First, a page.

Meeting the Boy and the Parents
Jim and Shannon Casey meet the boy, first. “If he calls on the phone, he has to have something good to say,” says Jim. “He can’t just call and ask for my daughter and then have nothing else to say.”
Jim also talks to the parents of the boy. Jim has met parents over the phone, but he prefers to meet them face-to-face before the first date.
“Their relationship starts at school and if they want to do anything more, I need to meet their parents prior to them doing anything on their own.”
Jim Casey prefers that his girls drive. Angela Pritchard’s boys don’t own a car; if they did she wouldn’t be opposed to their taking dates out in them. “First, I would find out where they were going, what time they would be done and make sure they were home with enough time not to make out in the car.”
Driving isn’t an issue for David Rosen and Jeanette Wrysinski. “None of our kids drive,” says David. “Our oldest has shown no desire to learn how. So, if they were to be going out, unless their date drove, there would have to be some sort of transportation arranged.”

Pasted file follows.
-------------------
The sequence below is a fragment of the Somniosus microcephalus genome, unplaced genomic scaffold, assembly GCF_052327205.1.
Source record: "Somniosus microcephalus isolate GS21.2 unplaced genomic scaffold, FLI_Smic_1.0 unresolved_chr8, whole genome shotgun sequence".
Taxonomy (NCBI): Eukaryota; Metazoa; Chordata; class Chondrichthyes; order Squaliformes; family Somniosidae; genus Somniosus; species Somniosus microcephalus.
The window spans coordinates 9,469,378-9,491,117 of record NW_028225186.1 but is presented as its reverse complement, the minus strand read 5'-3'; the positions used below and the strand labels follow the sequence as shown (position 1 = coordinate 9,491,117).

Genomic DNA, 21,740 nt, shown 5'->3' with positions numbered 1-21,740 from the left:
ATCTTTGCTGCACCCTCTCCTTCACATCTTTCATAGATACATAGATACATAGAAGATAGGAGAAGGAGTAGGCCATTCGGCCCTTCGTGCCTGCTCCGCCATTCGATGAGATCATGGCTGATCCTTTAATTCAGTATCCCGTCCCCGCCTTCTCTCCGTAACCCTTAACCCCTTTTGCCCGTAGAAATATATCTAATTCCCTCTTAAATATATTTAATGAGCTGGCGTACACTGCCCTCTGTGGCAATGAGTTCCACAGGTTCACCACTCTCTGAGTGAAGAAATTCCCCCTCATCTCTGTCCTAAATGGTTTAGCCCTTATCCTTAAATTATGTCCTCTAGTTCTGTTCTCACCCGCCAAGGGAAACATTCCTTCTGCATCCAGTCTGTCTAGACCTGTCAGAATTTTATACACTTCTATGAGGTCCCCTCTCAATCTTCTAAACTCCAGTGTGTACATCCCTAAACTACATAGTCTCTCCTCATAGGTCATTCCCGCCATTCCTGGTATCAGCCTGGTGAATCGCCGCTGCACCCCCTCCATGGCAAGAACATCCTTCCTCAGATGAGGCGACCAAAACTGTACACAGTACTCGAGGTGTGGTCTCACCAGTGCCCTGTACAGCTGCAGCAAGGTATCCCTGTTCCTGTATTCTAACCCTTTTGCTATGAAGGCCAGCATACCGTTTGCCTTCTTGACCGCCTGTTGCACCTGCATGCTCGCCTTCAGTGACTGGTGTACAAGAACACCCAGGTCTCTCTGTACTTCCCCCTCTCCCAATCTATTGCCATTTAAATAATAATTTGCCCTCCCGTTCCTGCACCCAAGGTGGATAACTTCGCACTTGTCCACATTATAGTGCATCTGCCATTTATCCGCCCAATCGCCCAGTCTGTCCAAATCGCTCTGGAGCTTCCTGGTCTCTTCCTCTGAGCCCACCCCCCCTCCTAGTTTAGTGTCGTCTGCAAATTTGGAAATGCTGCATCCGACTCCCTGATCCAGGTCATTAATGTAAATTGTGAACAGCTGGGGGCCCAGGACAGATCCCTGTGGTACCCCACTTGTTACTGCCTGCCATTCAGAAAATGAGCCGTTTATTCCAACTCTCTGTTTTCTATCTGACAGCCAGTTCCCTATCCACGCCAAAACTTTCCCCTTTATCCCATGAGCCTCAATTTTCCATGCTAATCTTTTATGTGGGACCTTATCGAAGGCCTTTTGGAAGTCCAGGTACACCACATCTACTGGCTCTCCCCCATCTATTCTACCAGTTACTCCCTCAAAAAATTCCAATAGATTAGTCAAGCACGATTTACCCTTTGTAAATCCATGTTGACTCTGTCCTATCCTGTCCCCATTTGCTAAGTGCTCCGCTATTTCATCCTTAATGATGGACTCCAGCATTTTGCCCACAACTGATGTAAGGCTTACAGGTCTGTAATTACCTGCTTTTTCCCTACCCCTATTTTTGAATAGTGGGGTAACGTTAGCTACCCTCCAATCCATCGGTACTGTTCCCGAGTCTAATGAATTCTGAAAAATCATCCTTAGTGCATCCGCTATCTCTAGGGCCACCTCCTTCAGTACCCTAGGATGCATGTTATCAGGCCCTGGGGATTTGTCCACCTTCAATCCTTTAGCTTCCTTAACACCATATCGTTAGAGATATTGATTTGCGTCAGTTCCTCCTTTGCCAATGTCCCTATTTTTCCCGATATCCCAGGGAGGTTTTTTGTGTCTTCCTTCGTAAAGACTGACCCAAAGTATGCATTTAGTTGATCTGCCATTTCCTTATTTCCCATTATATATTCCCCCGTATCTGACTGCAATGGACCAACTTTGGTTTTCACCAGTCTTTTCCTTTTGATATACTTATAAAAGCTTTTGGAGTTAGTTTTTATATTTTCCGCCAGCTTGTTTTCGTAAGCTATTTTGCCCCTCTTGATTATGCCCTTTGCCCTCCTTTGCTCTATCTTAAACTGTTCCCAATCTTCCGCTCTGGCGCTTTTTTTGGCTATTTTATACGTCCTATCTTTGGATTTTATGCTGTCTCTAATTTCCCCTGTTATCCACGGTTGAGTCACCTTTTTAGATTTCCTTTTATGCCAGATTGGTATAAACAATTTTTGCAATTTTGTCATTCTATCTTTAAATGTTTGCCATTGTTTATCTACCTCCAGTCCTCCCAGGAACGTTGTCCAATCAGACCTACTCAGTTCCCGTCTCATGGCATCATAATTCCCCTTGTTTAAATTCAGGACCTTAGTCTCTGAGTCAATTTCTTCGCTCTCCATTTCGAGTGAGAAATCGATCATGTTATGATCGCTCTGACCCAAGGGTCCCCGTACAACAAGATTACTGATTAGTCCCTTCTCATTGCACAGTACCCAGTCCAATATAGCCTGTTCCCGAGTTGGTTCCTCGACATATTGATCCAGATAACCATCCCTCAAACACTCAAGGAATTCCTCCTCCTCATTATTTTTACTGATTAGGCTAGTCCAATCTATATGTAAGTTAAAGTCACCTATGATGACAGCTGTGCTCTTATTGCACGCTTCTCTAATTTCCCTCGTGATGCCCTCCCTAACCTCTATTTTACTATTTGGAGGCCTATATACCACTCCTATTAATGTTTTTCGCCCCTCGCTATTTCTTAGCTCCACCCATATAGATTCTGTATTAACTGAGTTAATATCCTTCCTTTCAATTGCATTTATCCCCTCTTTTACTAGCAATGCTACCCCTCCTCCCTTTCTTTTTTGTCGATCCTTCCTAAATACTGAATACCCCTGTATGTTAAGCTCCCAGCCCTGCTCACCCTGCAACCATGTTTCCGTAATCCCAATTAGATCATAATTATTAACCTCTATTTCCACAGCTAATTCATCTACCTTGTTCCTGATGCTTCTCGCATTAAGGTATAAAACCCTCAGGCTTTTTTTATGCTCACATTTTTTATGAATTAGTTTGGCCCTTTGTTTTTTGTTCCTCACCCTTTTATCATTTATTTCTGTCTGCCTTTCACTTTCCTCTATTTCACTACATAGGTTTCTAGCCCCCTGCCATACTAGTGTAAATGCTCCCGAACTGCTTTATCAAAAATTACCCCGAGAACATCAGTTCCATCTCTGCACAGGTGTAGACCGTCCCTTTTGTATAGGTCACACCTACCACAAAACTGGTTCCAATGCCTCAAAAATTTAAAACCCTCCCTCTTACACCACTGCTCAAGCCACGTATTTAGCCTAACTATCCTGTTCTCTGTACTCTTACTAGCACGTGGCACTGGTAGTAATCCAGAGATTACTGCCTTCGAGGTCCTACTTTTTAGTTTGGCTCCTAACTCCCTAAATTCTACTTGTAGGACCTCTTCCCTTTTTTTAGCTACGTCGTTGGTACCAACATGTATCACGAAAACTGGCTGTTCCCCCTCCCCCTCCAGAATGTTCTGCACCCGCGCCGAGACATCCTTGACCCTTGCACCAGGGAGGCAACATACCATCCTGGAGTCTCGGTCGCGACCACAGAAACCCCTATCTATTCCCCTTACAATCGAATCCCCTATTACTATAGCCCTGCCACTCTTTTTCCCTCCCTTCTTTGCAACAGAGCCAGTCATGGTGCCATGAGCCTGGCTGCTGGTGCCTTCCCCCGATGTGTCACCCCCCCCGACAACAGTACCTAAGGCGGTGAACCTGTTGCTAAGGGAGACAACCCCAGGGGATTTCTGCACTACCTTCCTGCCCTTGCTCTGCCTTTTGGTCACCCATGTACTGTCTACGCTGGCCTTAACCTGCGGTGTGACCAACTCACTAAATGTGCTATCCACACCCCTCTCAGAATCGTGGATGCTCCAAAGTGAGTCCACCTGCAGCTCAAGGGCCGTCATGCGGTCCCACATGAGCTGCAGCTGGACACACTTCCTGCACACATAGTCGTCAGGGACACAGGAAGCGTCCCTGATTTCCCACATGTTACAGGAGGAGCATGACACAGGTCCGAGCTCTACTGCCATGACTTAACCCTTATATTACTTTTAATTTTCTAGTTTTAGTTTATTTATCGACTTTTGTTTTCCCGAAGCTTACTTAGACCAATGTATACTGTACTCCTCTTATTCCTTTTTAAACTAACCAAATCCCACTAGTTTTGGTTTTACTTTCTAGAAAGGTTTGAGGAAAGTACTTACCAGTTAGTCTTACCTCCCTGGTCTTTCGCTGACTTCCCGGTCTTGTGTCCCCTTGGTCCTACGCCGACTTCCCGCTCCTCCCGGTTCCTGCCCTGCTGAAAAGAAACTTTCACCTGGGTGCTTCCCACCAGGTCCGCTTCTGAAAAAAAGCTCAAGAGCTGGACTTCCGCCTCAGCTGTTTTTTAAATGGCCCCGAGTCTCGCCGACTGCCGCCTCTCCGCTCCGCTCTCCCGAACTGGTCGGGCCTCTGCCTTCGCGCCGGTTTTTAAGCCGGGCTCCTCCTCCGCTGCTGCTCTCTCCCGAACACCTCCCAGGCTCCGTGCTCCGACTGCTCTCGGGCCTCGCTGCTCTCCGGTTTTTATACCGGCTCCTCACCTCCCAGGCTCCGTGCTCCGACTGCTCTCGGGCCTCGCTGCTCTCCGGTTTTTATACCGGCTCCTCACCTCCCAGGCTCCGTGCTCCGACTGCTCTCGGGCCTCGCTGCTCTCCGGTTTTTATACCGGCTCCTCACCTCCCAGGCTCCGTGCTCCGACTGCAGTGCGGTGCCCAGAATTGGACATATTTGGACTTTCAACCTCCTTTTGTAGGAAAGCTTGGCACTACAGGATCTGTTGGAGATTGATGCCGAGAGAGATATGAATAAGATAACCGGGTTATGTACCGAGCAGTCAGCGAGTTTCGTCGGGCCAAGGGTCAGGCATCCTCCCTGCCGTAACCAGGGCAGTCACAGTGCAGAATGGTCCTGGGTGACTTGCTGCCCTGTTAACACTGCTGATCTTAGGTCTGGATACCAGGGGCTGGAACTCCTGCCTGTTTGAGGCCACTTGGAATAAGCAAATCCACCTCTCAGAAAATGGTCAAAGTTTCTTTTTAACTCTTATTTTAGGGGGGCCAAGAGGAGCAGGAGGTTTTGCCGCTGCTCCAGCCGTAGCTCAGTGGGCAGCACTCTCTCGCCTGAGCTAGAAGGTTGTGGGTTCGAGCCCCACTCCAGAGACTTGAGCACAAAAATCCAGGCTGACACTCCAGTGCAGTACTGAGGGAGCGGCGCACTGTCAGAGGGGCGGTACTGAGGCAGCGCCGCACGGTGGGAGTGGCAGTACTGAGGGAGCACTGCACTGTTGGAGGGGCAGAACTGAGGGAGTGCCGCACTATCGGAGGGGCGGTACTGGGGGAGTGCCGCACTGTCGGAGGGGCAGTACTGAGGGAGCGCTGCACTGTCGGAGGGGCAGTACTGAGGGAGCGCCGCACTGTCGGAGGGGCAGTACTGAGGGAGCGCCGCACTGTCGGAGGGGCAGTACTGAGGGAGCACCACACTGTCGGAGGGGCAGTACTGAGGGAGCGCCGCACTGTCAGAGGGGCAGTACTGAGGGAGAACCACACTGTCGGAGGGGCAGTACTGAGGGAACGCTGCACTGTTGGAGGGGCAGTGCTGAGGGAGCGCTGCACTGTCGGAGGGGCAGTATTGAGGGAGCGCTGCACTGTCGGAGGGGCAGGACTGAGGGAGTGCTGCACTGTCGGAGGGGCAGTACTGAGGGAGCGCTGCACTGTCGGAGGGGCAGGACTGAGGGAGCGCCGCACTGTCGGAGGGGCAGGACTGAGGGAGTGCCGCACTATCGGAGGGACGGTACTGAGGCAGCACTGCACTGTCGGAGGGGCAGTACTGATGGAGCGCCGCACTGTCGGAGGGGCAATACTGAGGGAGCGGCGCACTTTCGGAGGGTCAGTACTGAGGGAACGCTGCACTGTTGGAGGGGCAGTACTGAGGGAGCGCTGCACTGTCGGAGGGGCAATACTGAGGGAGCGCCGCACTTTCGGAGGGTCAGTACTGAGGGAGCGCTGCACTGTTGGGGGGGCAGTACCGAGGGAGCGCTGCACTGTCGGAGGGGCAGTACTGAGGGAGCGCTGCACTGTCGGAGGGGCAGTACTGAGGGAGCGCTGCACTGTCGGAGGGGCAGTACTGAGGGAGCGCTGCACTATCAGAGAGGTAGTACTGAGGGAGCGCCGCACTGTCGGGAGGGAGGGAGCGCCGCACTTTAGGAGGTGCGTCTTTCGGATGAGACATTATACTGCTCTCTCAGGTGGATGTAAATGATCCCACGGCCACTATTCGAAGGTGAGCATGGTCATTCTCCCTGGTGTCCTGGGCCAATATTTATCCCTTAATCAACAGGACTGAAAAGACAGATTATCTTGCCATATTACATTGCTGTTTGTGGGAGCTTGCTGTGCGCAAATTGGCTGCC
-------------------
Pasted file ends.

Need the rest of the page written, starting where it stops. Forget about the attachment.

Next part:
The Casey’s have a curfew for their daughter, Sara, 17. They feel that most dating activities, such as dinner or a movie, can be done by , but they are open to her staying out later if the event warrants. Dawn, 19, is allowed to stay out later since she has graduated from high school. However, she needs to call and check in for safety reasons.
Curfew for Pritchard’s boys depends on the activity and a reasonable amount of time to get home.
Rosen and Wrysinski will set these guidelines when the time comes: knowing who the boys are going out with, how to contact the girl’s parents, how they are getting around, how long they are going to be out and to be sure that the date is treated with respect.